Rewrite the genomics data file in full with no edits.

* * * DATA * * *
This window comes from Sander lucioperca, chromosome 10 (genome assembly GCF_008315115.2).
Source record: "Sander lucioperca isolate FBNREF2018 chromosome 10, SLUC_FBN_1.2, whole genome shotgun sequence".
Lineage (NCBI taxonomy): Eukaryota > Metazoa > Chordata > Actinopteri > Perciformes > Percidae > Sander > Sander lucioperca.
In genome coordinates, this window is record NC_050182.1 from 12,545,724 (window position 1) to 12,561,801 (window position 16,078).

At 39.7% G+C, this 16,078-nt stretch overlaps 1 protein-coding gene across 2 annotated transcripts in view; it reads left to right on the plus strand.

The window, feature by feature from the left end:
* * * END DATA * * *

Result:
This window comes from Sander lucioperca, chromosome 10 (genome assembly GCF_008315115.2).
Source record: "Sander lucioperca isolate FBNREF2018 chromosome 10, SLUC_FBN_1.2, whole genome shotgun sequence".
Lineage (NCBI taxonomy): Eukaryota > Metazoa > Chordata > Actinopteri > Perciformes > Percidae > Sander > Sander lucioperca.
In genome coordinates, this window is record NC_050182.1 from 12,545,724 (window position 1) to 12,561,801 (window position 16,078).

At 39.7% G+C, this 16,078-nt stretch overlaps 1 protein-coding gene across 2 annotated transcripts in view; it reads left to right on the plus strand.

The window, feature by feature from the left end: